AMERICAN KEVIN STORDOCK DISCOVERED, to his chagrin, that the materials he provided in support of his immigration application were insufficient to make the case that he should be allowed to remain with his family in Canada.  There was simply not enough evidence to support his request for the extension of his temporary resident permit, and so it was refused.  As a consequence, he is separated from his spouse and daughter.

The definition of “evidence”, according to, is:

  1. that which tends to prove or disprove something; ground for belief; proof.
  2. something that makes plain or clear; an indication or sign: His flushed look was visible evidence of his fever.
  3. Law. data presented to a court or jury in proof of the facts in issue and which may include the testimony of witnesses, records, documents, or objects.

Evidence is what lawyers work with every day.  We identify it, accumulate it, assist to generate it, analyze it, and connect it to legal principles.

As lawyers, we know that, as Thoreau said, “Some circumstantial evidence is very strong, as when you find a trout in the milk”, but that other circumstantial evidence tends to undermine the point we are making, or to be irrelevant to it altogether.  We know that evidence from some sources is more credible than evidence from other sources, that critical evidence is strengthened when it is corroborated, and that there must be at least enough evidence tendered to satisfy the burden of proof or the case will fail.

The failure of Mr. Stordock’s application is an illustration of these principles.  The story begins when he married a Canadian and fathered a child with her.  As he had a criminal record in the United States, he was inadmissible to Canada, and was only granted permission to enter after applying for a Temporary Resident Permit, which excused his inadmissibility, for the purpose of visiting his family for only one week.  However, once in Canada, Mr. Stordock determined he would not leave, but would apply to extend his Permit.  His application to remain here was refused by the immigration authorities.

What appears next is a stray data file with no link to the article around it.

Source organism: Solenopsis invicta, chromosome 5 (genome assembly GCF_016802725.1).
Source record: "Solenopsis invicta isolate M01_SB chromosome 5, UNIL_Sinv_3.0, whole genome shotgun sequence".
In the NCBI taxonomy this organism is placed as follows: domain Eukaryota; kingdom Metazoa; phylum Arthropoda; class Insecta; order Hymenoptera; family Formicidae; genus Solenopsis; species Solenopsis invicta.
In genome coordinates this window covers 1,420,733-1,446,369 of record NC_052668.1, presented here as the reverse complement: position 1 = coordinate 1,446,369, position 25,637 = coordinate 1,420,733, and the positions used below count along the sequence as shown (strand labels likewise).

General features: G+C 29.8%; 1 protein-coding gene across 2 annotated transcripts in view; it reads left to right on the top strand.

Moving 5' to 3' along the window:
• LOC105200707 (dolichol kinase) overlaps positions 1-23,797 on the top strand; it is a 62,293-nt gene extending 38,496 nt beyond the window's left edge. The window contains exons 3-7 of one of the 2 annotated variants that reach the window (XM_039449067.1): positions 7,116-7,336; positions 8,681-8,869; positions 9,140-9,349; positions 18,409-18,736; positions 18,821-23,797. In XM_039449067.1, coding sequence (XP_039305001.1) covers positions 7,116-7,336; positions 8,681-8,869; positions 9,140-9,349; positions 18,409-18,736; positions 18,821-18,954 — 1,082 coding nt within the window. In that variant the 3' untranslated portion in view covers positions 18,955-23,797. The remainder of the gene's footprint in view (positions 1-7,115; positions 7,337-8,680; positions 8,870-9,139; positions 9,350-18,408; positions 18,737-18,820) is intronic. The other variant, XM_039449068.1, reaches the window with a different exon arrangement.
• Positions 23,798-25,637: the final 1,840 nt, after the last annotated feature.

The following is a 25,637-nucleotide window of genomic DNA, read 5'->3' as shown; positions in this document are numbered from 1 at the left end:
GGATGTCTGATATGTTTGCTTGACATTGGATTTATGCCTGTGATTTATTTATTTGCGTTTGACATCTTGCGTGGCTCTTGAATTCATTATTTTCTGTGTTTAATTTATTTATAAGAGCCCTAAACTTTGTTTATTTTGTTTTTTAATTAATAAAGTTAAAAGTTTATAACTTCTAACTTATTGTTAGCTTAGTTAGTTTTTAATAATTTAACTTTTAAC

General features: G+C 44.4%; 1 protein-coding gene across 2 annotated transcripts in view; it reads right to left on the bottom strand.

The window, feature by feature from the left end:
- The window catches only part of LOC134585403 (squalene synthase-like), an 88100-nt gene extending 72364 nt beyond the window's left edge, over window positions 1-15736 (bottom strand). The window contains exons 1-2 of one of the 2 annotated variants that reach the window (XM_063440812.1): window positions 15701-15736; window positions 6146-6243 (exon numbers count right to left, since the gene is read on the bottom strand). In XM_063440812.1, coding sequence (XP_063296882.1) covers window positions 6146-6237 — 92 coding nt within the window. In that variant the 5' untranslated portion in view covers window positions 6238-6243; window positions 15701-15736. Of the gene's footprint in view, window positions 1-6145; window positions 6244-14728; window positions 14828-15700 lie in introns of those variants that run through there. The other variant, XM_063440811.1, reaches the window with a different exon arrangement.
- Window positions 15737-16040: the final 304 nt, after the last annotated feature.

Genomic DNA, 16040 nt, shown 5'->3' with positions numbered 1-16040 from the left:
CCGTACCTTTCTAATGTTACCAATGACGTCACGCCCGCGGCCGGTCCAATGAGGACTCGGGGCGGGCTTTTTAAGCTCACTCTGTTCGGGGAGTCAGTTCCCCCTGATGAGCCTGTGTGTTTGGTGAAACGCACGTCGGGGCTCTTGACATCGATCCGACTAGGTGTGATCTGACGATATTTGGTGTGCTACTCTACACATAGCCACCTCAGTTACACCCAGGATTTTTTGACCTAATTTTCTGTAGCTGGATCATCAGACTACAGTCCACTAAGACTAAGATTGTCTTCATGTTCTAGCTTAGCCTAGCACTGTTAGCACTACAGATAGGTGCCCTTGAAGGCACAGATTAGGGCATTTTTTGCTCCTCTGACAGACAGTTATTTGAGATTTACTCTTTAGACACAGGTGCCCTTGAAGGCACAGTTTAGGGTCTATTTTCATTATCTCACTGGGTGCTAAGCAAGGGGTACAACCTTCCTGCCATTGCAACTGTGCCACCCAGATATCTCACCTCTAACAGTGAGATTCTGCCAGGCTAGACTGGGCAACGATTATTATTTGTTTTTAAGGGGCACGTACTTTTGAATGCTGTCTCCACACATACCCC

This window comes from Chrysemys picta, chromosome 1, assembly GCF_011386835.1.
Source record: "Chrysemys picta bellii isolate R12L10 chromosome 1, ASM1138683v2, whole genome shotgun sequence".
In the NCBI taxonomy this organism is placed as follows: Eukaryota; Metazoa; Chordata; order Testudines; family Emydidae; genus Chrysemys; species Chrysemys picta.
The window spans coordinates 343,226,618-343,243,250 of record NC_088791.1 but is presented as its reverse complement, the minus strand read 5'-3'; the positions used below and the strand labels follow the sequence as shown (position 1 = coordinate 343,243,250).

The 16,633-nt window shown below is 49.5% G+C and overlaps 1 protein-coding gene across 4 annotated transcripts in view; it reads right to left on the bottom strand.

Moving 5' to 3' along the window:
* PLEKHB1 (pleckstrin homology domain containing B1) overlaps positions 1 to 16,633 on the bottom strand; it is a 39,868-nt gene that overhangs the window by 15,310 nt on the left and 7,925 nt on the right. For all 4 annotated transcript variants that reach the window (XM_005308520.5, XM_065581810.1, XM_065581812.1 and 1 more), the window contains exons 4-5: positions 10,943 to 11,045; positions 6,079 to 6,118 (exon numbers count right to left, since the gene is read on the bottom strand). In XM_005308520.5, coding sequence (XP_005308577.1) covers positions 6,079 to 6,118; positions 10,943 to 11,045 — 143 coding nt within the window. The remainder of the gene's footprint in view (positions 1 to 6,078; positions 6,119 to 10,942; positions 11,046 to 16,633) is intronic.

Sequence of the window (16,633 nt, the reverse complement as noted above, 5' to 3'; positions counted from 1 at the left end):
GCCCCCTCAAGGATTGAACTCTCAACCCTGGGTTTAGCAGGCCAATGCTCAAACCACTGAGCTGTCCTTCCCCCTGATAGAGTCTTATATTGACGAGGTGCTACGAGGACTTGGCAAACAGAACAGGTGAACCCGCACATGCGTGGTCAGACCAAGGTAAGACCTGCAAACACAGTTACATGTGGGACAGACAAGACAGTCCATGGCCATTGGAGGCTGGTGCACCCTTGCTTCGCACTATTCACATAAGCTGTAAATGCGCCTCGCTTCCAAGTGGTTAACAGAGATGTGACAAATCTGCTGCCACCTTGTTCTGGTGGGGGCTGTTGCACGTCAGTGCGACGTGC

Upon a request for the Federal Court to review the refusal, Mr. Stordock alleged that the decision-maker did not consider the evidence he had tendered nor the best interests of his child.  Mr. Justice Hughes disagreed.  He noted that “Temporary Resident Permits are highly discretionary permits”, and that “An Applicant is required to demonstrate “compelling reasons” why such a Permit should be granted”.

Key to the Court’s decision was the “scant information provided by the Applicant”, which it was clear did not meet the “compelling reasons” standard.  As respects the needs of Mr. Storlock’s daughter, Mr. Justice Hughes stated that “Even if the Officer were obliged to consider the best interests of the child, there is nothing in the record that could reasonably enable the Officer to do so.”  In other words, the evidence before the decision-maker was inadequate to make the case.

In my view, nineteenth-century British novelist George Eliot was right when she said “Blessed in the man who, having nothing to say, abstains from giving wordy evidence of the fact”.  Nothing could be clearer than the fact that too many of us, particularly we lawyers, say too much too often.  However bothersome this may be, Mr. Storlock’s case reminds us that it is clear that we must be sure to say enough to satisfy the onus of proof.  Knowing when we have done so is the art of the advocate.

Be Careful Returning to Canada

IF YOU LIKE to cross into the United States for dinner and a few drinks, be careful driving home.

A recent case decided in the Ontario Court of Appeal confirms that Border Service Officers have the authority to gather evidence of the insobriety of drivers making a border crossing.  In the case of R. v. Brode, border crosser Kevin Brode admitted to the Officer examining him upon re-entry to Canada that he had a few drinks.  He was asked to turn off the engine of his car and to hand over the keys.  His movements in leaving the vehicle were assessed and, based on the observations of Border Officers, he was arrested for impaired driving and turned over to the police, who administered breath tests.  According to the Ontario Court of Appeal, the Officers, who are not of course police officers, had the right to do what they did, and Mr. Brode’s conviction was upheld.